Uterine fibroids are a fertility health issue we receive calls and emails about every day. While many women with fibroids don’t experience pain or problems getting pregnant, equally as many experience pain, increased menstrual bleeding, abdominal swelling, bladder or bowel problems, and fertility or pregnancy issues, causing them great concern whether they want to conceive or not in the future.
Fibroids are extremely common. Up to 80% of women will have fibroids by age 50. African American women are at the highest risk. The incidence of fibroids is 2-3 times greater in African American women than in Caucasian women. Researchers are not entirely sure why this happens, but it’s thought to be related to genetics, difference in hormone levels, body fat or even Vitamin D levels.
The Economic Impact of Uterine Fibroids
Health care costs and lost productivity from fibroids exceeds $34 billion a year in the US! 170,000-300,000 hysterectomies are performed every year to rid women of uterine fibroids. Yet, most of these surgeries are not necessary. Having fibroids does not necessarily mean you will need a hysterectomy. There are many effective natural options, as well as fertility-sparing medical approaches to consider.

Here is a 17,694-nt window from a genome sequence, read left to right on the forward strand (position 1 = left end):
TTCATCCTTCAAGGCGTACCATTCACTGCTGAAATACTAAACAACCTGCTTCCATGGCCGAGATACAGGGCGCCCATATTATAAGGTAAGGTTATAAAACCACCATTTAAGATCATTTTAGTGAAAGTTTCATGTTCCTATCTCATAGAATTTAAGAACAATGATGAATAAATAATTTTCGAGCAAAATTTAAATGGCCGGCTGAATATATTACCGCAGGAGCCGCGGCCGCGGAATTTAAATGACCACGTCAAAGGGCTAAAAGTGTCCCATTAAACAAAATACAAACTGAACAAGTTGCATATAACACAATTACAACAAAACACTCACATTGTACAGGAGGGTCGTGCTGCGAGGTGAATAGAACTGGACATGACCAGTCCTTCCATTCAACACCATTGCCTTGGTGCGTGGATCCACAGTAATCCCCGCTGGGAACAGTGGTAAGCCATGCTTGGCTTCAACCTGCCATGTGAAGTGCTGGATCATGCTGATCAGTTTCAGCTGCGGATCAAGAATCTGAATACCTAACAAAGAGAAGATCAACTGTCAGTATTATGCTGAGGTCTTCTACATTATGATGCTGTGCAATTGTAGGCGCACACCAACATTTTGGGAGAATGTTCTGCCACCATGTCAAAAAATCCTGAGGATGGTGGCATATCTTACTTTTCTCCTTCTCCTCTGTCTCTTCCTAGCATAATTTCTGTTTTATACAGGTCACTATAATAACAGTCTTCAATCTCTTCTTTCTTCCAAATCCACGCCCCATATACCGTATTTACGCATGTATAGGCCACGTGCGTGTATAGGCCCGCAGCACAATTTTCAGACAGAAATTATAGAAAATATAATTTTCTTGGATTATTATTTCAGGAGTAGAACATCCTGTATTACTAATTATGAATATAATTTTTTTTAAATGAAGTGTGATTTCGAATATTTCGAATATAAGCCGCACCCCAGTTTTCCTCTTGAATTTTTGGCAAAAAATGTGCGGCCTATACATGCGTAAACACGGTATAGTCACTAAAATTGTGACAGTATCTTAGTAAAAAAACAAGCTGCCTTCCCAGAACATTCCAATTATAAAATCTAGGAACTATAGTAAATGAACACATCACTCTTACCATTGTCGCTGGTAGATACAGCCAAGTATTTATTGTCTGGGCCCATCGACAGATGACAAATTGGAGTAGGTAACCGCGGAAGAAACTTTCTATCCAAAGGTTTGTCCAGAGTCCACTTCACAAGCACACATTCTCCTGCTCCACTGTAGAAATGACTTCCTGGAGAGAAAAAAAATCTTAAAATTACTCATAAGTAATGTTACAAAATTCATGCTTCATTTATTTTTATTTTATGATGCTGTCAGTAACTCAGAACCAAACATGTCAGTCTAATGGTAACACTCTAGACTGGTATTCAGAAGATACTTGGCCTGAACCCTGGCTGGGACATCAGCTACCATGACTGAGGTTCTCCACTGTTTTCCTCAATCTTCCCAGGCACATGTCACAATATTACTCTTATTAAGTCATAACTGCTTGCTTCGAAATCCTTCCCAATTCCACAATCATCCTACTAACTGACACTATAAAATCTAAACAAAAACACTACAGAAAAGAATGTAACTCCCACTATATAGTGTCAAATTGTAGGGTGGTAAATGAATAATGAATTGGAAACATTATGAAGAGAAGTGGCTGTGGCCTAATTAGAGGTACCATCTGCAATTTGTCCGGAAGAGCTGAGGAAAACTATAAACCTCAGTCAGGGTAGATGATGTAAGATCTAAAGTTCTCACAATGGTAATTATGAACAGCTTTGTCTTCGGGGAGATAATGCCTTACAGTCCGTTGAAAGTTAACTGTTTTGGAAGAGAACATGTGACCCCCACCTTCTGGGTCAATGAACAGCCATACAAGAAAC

Natural therapies to the rescue. Uterine fibroids can often be managed naturally through nutritional approaches that balance the hormones, fertility cleansing, and self-fertility massage. Supplements like systemic enzymes, DIM, and hormone balancing herbal blends also show good results for fibroid reduction.
Today, the latest research shows vitamin D may also play a role in natural fibroid therapies and whether you get fibroids at all.
Vitamin D Deficiency Is Epidemic
Vitamin D is not technically a vitamin. It’s a fat soluble, pro-hormone. Vitamins are nutrients that cannot be produced by the body and must be obtained through foods or supplements. The body can synthesize its own vitamin D through the activity of sunlight on the skin.